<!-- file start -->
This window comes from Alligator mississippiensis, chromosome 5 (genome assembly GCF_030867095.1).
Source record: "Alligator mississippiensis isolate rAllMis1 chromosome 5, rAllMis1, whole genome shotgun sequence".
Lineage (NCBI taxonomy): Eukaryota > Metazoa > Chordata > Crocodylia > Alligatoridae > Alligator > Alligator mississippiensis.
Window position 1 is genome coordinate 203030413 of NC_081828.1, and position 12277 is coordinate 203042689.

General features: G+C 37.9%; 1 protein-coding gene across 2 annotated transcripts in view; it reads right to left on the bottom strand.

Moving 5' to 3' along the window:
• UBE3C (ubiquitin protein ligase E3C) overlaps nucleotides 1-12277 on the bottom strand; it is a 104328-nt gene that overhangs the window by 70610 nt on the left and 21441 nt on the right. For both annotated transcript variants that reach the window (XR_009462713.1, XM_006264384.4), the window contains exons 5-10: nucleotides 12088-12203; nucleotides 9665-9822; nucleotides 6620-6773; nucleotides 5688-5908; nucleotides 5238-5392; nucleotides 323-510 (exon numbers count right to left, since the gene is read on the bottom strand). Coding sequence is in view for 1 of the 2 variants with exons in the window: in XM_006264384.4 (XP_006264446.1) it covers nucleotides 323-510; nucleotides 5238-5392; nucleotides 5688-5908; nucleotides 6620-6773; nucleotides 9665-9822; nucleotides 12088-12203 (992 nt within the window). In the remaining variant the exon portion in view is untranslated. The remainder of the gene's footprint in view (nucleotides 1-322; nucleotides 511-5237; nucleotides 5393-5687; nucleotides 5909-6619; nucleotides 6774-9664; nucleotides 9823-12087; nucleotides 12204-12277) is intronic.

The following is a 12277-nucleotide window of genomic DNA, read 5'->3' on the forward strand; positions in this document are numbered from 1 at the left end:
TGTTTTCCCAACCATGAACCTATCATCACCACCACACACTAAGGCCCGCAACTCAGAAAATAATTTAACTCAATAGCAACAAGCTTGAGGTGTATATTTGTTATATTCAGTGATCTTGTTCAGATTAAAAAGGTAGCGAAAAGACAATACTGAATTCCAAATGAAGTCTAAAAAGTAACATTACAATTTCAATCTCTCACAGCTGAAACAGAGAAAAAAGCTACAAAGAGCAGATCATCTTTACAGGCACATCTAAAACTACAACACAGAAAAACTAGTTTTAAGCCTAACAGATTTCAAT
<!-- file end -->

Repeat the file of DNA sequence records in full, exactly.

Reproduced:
This window comes from Alligator mississippiensis, chromosome 5 (genome assembly GCF_030867095.1).
Source record: "Alligator mississippiensis isolate rAllMis1 chromosome 5, rAllMis1, whole genome shotgun sequence".
Lineage (NCBI taxonomy): Eukaryota > Metazoa > Chordata > Crocodylia > Alligatoridae > Alligator > Alligator mississippiensis.
Window position 1 is genome coordinate 203030413 of NC_081828.1, and position 12277 is coordinate 203042689.

General features: G+C 37.9%; 1 protein-coding gene across 2 annotated transcripts in view; it reads right to left on the bottom strand.

Moving 5' to 3' along the window:
• UBE3C (ubiquitin protein ligase E3C) overlaps nucleotides 1-12277 on the bottom strand; it is a 104328-nt gene that overhangs the window by 70610 nt on the left and 21441 nt on the right. For both annotated transcript variants that reach the window (XR_009462713.1, XM_006264384.4), the window contains exons 5-10: nucleotides 12088-12203; nucleotides 9665-9822; nucleotides 6620-6773; nucleotides 5688-5908; nucleotides 5238-5392; nucleotides 323-510 (exon numbers count right to left, since the gene is read on the bottom strand). Coding sequence is in view for 1 of the 2 variants with exons in the window: in XM_006264384.4 (XP_006264446.1) it covers nucleotides 323-510; nucleotides 5238-5392; nucleotides 5688-5908; nucleotides 6620-6773; nucleotides 9665-9822; nucleotides 12088-12203 (992 nt within the window). In the remaining variant the exon portion in view is untranslated. The remainder of the gene's footprint in view (nucleotides 1-322; nucleotides 511-5237; nucleotides 5393-5687; nucleotides 5909-6619; nucleotides 6774-9664; nucleotides 9823-12087; nucleotides 12204-12277) is intronic.

The following is a 12277-nucleotide window of genomic DNA, read 5'->3' on the forward strand; positions in this document are numbered from 1 at the left end:
TGTTTTCCCAACCATGAACCTATCATCACCACCACACACTAAGGCCCGCAACTCAGAAAATAATTTAACTCAATAGCAACAAGCTTGAGGTGTATATTTGTTATATTCAGTGATCTTGTTCAGATTAAAAAGGTAGCGAAAAGACAATACTGAATTCCAAATGAAGTCTAAAAAGTAACATTACAATTTCAATCTCTCACAGCTGAAACAGAGAAAAAAGCTACAAAGAGCAGATCATCTTTACAGGCACATCTAAAACTACAACACAGAAAAACTAGTTTTAAGCCTAACAGATTTCAAT